Boycott may have had even more opening partners, though. Not been able to count them all, although he only shared three opening partners with Gooch: Brearley, Tavare and Larkins (often with Gooch batting in the middle order), plus, of course, opening with Gooch himself on a lot of occasions. Can anyone list the people Boycott had as opening partners? From the "regular openers" to such cases as D Randall, normally a middle-order batsman but pushed into opening on a few occasions in ODIs?

    As for #8's snide comment about "bodyline" bowling: An Aussie, I assume? And you guys call *us* Whinging Poms. Guess who's still up to carrying on the longest whinge in history, even after having produced Lillee and Thomson... If there was a disgrace, I would tend to say it was the way Larwood was subsequently treated by both English and Australian cricket authorities.

    #10 - There was a person of Greek descent who played for South Africa in the 1930's, and even won a Test at Lords against England: Xenophon C. Balaskas.

  • Comment number 36.

    Bearders, I'm currently arguing with a few of my Australian mates about the merits of certain bowlers. They swear blind that currently Shane Watson, a player who can't make the Australian starting 11 is a better bowler than Freddie Flintoff. Their principle argument is Freddie is worse because he isn't taking top order wickets at the moment. I'm convinced that Freddie is by far and a way a superior bowler, what facts could help me convince them of this?

  • Comment number 37.

    Re 16 (LichfieldBlade)

    Not a full answer to your question but assuming your thoughts are confined to players in teams contesting national championships then I can at least supply a list of British born players who first played in the County Championship before taking part in the Sheffield Shield / Pura Cup (Australia). A couple surprised me! Here they are:

    GAR Lock
    1962/63-1970/71 - W Aust - 66 matches - 1271 runs (15.31) - 302 wkts (23.87)
    PJ Loader
    1963/64 - W Aust - 1 - 0 (0.00) - 0 (for 85 runs)
    TW Graveney
    1969/70 -1971/72 - Queensland - 6 - 134 (19.14) - did not bowl
    JH Hampshire
    1977/78-1978/79 - Tasmania - 10 - 782 (41.15) - did not bowl
    J Simmons
    1977/78-1978/49 - Tasmania - 10 - 373 (26.64) - 29 (32.37)
    PD Bowler
    1986/87 - Tasmania - 1 - 7 (7.00) - 0 (for 21 runs)
    RM Ellison
    1986/87 - Tasmania - 8 - 261 (29.00) - 21 (27.85)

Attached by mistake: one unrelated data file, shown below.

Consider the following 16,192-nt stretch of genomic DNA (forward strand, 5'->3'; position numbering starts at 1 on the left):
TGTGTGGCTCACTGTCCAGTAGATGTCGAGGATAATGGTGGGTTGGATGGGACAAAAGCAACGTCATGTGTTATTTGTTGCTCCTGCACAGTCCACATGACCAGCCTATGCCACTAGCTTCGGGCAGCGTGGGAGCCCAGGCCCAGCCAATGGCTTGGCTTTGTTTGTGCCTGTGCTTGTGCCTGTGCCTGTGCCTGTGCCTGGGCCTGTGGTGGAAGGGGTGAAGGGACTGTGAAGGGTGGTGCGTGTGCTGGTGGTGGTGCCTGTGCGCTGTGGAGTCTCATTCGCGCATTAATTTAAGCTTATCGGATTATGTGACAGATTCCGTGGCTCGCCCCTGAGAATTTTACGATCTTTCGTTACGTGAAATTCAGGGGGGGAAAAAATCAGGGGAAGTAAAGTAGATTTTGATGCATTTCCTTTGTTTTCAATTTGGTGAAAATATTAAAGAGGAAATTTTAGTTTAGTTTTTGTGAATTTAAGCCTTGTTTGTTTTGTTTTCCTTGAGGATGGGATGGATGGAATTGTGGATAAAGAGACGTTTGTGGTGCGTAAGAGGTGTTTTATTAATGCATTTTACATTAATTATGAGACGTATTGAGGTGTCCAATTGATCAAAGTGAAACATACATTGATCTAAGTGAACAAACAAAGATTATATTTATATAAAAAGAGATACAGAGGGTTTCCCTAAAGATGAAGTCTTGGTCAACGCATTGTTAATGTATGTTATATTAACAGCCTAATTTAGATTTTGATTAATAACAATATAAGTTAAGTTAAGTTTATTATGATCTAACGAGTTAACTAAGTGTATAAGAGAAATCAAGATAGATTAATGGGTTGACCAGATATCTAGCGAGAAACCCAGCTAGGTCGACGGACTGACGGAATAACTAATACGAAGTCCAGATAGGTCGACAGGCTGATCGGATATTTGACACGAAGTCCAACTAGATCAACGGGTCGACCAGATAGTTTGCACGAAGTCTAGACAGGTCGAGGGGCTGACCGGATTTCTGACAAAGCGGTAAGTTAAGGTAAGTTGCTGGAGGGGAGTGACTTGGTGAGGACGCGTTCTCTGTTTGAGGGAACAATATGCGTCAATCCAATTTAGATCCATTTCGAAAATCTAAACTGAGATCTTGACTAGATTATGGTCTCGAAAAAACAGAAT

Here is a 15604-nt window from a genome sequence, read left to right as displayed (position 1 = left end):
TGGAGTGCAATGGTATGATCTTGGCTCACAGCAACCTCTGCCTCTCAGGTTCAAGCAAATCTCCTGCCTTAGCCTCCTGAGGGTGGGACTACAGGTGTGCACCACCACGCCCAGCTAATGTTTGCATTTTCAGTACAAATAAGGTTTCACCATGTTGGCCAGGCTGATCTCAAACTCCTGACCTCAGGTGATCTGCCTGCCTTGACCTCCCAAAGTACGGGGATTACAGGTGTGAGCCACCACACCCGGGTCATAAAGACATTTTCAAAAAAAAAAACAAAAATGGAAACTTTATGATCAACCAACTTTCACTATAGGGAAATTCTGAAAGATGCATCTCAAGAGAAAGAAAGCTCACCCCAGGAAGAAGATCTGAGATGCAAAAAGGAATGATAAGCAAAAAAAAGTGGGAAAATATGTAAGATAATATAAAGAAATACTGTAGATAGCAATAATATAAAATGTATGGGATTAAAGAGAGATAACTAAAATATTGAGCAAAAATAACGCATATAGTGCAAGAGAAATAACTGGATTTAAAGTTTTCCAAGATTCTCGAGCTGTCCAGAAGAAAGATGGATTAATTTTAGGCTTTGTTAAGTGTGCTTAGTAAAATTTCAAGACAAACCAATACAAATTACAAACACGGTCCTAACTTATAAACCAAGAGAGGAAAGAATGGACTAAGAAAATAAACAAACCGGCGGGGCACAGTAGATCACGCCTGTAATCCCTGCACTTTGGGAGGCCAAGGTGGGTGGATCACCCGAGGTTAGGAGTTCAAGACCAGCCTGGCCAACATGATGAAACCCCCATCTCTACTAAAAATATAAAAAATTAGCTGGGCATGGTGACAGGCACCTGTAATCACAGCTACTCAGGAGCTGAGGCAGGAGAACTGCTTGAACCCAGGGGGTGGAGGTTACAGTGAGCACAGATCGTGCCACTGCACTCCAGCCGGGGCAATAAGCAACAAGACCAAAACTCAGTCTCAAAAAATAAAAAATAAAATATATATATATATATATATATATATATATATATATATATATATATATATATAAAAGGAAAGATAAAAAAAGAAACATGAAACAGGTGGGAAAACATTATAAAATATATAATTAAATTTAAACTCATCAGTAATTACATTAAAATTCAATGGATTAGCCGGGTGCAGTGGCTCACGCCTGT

VJ Marks
    1986/87 - W Aust - 11 370 (46.25) - 30 (31.83)
    IT Botham
    1987/88 - Queensland - 11 - 646 (34.00) - 29 (27.75)
    C White
    1990/91 - Victoria - 2 - 28 (14.00) - 2 (35.00)
    DJ Spencer
    1993/94 - W Aust - 8 - 75 (10.71) - 20 (37.50)
    DJ Millns
    1994/95 - Tasmania - 6 - 76 (76.00) - 18 (44.72)

  • Comment number 38.

    The recent test in Dunedin between New Zealand and the West Indies was predictably curtailed by bad weather. I cannot understand why the tests in Dunedin are not held later in the summer. I would be interested to know which test grounds in New Zealand have the best and worst records in terms of time lost due to bad weather. Also, which month has proved to be the best for holding tests in Dunedin and which has been the worst.

    raycov, Auckland, New Zealand

  • Comment number 39.

    MOST TEST OPENING PARTNERS

    SM Gavaskar (19)
    - S Abid Ali, M Amarnath, Arun Lal, RMH Binny, CPS Chauhan, FM Engineer, AD Gaekwad, HS Kanitkar, AV Mankad, SS Naik, GA Parkar, RD Parkar, M Prabhakar, Pranab Roy, P Sharma, RJ Shastri, ED Solkar, K Srikkanth, DB Vengsarkar.

    GA Gooch (18)
    - MA Atherton, CWJ Athey, MR Benson, G Boycott, JM Brearley, BC Broad, G Cook, TS Curtis, DI Gower, W Larkins, H Morris, MD Moxon, RT Robinson, BC Rose, WN Slack, JP Stephenson, AJ Stewart, CJ Tavaré.

    L Hutton (18)
    - TE Bailey, CJ Barnett, JG Dewes, WJ Edrich, AE Fagg, PA Gibb, H Gimblett, TW Graveney, JT Ikin, WW Keeton, D Kenyon, FA Lowson, JH Parks, JDB Robertson, DS Sheppard, RT Simpson, C Washbrook, W Watson.

    Saeed Anwar (18)
    - Aamir Sohail, Abdur Razzaq, Ali Naqvi, Azhar Mahmood, Basit Ali, Ijaz Ahmed, Imran Nazir, Mohammad Wasim, Naved Ashraf, Salim Elahi, Shadab Kabir, Shahid Afridi, Shakeel Ahmed, Shoaib Mohammad, Taufaaq Umar, Wajahatullah Wasti, Zahid Fazal, Zahoor Elahi.